Meadow yellow

Meadow yellow
Bulbous Buttercup (Ranunculus bulbosus) in a Devon meadow

Thursday, 27 May 2010

Close shave for Twayblades

Today I went to look for a local green orchid, the Common Twayblade (Listera ovata). It is probably named “from Old Norse, since the modern Swedish name is TvĂ„ Blad - two leaves” - Typically plants have two dark green oval leaves (1).

This particular plant has been saved from the ‘cut’ by a local botanist, having been topped a few weeks ago by a council mower. It has been protected from further damage with sticks and tape. Our Council seems to have a growing obsession with scything our local roadside verges and hedgebanks. Maybe people prefer green grass monotony or barren banks scraped to the earth. Clearly there needs to be some maintenance, but why so zealous? What is sacrificed for this ‘clean’ countryside approach is a razzmatazz of wild flowers. The plants that have adapted to this manmade habitat are many of our woodland flowers utilising the shade of hedgerows or overhanging trees, and other meadows plants
using the more open aspects. These plants also provide food and cover for many of our invertebrates. Locals have also spent the last seven years protecting a ‘colony’ of Six-spot Burnet (Zygaena filipendulae) moths on the verge opposite to the Twayblades, feeding on the richness of Knapweed, Trefoil and Vetches.

However we are in danger of losing much of this bonus biodiversity. It takes up to 15 years for a Twayblade plant to reach maturity from seed(1), making it hard to rectify damaging actions. Ironically there is evidence that the Common Twayblade rather enjoys manmade habitats(2), but I doubt this is true where the ‘countryside hairdressers’ are allowed to run riot with their blades.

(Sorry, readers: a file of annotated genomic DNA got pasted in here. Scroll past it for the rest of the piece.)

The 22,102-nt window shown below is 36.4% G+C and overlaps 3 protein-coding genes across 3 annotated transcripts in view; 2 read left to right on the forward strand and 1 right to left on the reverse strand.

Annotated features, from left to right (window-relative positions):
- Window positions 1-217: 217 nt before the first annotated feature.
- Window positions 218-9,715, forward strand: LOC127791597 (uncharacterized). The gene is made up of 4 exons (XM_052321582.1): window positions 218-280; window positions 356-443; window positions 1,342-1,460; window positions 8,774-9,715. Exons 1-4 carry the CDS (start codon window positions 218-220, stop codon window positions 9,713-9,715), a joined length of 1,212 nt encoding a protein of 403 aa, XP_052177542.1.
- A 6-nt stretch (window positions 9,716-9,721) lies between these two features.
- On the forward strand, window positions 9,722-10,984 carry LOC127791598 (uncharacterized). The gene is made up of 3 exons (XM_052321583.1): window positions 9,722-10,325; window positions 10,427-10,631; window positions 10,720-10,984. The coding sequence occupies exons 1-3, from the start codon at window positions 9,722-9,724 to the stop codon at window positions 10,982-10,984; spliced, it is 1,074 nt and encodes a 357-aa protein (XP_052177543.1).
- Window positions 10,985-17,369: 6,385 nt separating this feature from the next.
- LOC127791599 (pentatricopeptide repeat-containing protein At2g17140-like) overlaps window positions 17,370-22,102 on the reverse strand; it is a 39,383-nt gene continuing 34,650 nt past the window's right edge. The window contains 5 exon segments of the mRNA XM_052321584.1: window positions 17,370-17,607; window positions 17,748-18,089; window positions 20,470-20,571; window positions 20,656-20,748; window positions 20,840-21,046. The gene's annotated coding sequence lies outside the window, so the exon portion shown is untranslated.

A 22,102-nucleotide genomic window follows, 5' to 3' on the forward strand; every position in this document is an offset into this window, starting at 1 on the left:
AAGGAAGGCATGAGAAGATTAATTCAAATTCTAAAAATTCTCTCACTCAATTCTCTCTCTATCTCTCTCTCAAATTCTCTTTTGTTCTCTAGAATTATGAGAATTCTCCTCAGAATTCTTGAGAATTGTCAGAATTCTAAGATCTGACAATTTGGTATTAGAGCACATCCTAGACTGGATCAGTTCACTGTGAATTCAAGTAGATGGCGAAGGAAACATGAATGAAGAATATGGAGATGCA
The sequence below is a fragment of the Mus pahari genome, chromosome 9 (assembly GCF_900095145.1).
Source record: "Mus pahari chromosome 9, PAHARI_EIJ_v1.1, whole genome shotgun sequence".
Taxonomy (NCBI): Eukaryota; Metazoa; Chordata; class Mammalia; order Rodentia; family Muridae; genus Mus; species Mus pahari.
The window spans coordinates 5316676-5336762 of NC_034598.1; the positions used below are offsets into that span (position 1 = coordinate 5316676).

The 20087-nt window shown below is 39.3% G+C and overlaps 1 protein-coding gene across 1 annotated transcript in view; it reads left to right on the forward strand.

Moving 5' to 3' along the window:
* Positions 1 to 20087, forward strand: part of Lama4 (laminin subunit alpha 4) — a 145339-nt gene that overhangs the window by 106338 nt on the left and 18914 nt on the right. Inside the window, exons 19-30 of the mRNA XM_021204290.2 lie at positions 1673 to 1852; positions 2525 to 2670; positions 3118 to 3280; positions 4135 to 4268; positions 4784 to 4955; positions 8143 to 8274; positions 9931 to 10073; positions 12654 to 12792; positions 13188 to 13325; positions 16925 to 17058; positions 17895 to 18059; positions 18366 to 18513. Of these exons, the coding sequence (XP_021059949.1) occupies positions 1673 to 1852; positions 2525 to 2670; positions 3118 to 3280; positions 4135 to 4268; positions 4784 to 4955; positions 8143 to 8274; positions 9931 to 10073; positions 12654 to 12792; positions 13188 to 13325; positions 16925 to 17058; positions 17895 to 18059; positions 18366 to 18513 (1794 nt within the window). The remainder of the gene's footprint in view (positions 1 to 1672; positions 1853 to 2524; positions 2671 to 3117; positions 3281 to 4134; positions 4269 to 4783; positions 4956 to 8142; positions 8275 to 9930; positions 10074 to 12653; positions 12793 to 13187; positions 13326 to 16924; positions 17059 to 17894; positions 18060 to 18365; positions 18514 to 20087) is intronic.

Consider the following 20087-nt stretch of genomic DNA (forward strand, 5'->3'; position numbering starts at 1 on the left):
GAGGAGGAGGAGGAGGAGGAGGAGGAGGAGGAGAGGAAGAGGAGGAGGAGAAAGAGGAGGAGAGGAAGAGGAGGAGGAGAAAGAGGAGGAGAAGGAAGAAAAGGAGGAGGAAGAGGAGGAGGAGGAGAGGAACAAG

(1) Britain’s Orchids (
(2) Nowicka-Falkowska, K. (2002) Ecology of selected populations of Listera ovata (L.) Br. from Siedlce environs. Acta Scientiarum Polonorum - Biologia, 1(1): 23-32

Friday, 21 May 2010

Hawthorn styles

It’s the time of the May-flower or Hawthorn (Crataegus monogyna). The hedges and country lanes about my home are now full of their white blossom true to their name. This is a plant full of mystery, such as a link to the early Christians who associated it with Joseph of Arimathea (owner of the tomb given up to Jesus after the crucifixion) (1); It is said that he visited Glastonbury where he planted a staff that sprouted to produce a ‘Holy Thorn’ that blooms around Christmas time, and from which cuttings have grown and still occur in the area (2).